Campaigners against plans for a second runway at Gatwick say they are appalled at the possible demolition of ancient buildings if one is built.
On Saturday 26 April the Charlwood History Group visited a number of fine historic buildings which would be demolished if a new runway were to be built at Gatwick.
Patrick Cox, chairman of the Charlwood Society said: ‘If this were ever to happen it would be a tragedy for our local district, and for our heritage. We must see that it never happens.’
40 members of the Society packed into three mini-buses for a tour of the area where a new runway is planned. According to Gatwick Airport eighteen listed buildings would need to be demolished. That includes five buildings listed by English Heritage as ‘Grade 2 star’ which puts them among the 6% most important historic buildings in England.
As well as the Elizabethan building, Charlwood House (main picture), the group also visited:
· Rowley, dating from around 1200, and owned at one time by the Culpeper family whose grand-daughter Catherine Howard, fifth wife of Henry VIII, was executed when she had an affair with her cousin Thomas Culpeper.
· The Beehive – the first Gatwick terminal built in 1936 when the aerodrome had grass runways. ‘It is ironic that this airport building now listed as of great historic interest would be destroyed by a new runway,’ said Patrick Cox.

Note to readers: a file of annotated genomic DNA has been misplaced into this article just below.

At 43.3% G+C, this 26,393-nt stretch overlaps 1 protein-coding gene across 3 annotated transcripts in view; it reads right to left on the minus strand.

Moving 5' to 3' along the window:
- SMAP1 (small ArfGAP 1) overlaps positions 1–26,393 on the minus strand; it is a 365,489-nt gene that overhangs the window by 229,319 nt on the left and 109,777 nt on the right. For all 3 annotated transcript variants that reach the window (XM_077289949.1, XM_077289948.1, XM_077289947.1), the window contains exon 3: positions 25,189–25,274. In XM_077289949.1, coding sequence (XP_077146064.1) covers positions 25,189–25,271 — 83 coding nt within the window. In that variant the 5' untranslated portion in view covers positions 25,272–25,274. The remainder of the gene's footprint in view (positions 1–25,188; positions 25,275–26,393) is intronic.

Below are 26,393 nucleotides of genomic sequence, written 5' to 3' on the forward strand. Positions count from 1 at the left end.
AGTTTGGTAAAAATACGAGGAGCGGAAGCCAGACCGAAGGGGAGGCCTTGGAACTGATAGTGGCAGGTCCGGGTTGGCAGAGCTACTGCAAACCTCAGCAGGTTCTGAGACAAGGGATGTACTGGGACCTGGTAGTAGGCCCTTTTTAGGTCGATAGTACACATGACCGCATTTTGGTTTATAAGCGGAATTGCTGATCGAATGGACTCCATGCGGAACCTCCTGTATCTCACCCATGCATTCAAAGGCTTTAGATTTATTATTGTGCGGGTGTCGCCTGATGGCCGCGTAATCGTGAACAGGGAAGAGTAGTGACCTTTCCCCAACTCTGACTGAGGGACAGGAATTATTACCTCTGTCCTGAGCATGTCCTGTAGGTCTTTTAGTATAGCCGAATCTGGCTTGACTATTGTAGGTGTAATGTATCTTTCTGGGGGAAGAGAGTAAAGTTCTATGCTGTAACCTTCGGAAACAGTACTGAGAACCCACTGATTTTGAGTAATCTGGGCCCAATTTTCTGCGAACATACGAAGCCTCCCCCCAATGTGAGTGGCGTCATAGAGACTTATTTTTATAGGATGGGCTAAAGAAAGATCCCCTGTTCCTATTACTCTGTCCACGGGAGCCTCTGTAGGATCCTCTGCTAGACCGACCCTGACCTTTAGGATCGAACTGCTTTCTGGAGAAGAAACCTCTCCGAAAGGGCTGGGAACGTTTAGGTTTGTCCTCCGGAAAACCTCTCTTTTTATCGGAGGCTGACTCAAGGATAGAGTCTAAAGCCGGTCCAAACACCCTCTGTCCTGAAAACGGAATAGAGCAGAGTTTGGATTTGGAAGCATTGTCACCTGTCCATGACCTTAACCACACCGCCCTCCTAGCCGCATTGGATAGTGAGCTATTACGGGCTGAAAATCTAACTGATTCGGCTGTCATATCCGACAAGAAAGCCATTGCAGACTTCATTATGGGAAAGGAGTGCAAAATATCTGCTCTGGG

· Hyders, now renamed the Gatwick Manor Inn, recorded as the home of Richard ate Hyde in 1263. During a break for tea, the History Group were able to admire the open hall built in the days before chimneys were invented.
· The church of St Michael and All Angels. Now sadly surrounded by warehouses and radar masts, the church is all that remains of the village of Lowfield Heath demolished in 1974.
All the buildings were in the Parish of Charlwood until a boundary change in 1974 moved them into Crawley.
The tour was led by local history enthusiast, Brendon Sewill who, as Chairman of GACC, is leading the campaign against a new runway.
Henry Smith, MP for Crawley, joined the party for part of the tour.
The Charlwood History Group is a part of the Charlwood Society.